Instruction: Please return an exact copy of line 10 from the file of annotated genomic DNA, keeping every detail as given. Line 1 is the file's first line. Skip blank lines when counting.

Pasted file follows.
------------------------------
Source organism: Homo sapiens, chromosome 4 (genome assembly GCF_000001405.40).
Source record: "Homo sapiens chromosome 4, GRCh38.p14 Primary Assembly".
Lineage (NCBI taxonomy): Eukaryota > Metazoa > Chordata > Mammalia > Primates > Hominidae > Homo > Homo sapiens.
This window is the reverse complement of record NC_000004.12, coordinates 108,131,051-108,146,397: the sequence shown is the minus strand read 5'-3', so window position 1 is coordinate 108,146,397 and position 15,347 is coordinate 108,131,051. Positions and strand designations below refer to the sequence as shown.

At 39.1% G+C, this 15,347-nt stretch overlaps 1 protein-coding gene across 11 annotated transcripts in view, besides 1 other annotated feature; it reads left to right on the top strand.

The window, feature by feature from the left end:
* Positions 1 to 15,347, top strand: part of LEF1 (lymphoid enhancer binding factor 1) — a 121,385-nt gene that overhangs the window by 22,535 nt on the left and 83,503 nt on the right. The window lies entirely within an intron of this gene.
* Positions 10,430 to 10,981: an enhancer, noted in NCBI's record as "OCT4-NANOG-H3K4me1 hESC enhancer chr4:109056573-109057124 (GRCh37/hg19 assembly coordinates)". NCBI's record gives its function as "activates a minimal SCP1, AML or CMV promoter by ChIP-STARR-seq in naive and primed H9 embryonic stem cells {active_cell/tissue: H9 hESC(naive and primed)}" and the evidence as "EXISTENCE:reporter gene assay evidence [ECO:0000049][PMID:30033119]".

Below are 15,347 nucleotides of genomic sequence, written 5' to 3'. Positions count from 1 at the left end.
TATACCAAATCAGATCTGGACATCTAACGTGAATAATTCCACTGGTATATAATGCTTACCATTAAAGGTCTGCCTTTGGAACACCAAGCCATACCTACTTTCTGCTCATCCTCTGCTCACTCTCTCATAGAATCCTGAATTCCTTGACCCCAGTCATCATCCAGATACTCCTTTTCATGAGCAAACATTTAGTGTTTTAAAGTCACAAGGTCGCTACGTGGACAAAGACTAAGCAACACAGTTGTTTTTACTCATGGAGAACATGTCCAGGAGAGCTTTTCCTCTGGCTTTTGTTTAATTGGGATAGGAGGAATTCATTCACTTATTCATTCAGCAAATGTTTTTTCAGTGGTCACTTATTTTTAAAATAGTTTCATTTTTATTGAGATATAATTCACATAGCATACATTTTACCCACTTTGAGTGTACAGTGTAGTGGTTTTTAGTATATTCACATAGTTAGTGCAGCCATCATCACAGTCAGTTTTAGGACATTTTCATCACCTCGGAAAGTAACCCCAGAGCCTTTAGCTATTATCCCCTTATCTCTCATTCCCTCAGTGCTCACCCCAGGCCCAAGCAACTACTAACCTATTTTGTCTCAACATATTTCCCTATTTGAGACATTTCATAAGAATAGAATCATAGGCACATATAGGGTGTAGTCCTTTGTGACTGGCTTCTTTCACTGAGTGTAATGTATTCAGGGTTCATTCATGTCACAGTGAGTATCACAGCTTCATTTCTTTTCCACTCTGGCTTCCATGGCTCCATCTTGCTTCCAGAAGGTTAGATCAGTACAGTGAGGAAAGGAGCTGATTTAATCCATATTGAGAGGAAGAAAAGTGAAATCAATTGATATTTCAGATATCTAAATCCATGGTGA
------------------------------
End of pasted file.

TATACCAAATCAGATCTGGACATCTAACGTGAATAATTCCACTGGTATATAATGCTTACCATTAAAGGTCTGCCTTTGGAACACCAAGCCATACCTACTTTCTGCTCATCCTCTGCTCACTCTCTCATAGAATCCTGAATTCCTTGACCCCAGTCATCATCCAGATACTCCTTTTCATGAGCAAACATTTAGTGTTTTAAAGTCACAAGGTCGCTACGTGGACAAAGACTAAGCAACACAGTTGTTTTTACTCATGGAGAACATGTCCAGGAGAGCTTTTCCTCTGGCTTTTGTTTAATTGGGATAGGAGGAATTCATTCACTTATTCATTCAGCAAATGTTTTTTCAGTGGTCACTTATTTTTAAAATAGTTTCATTTTTATTGAGATATAATTCACATAGCATACATTTTACCCACTTTGAGTGTACAGTGTAGTGGTTTTTAGTATATTCACATAGTTAGTGCAGCCATCATCACAGTCAGTTTTAGGACATTTTCATCACCTCGGAAAGTAACCCCAGAGCCTTTAGCTATTATCCCCTTATCTCTCATTCCCTCAGTGCTCACCCCAGGCCCAAGCAACTACTAACCTATTTTGTCTCAACATATTTCCCTATTTGAGACATTTCATAAGAATAGAATCATAGGCACATATAGGGTGTAGTCCTTTGTGACTGGCTTCTTTCACTGAGTGTAATGTATTCAGGGTTCATTCATGTCACAGTGAGTATCACAGCTTCATTTCTTTTCCACTCTGGCTTCCATGGCTCCATCTTGCTTCCAGAAGGTTAGATCAGTACAGTGAGGAAAGGAGCTGATTTAATCCATATTGAGAGGAAGAAAAGTGAAATCAATTGATATTTCAGATATCTAAATCCATGGTGA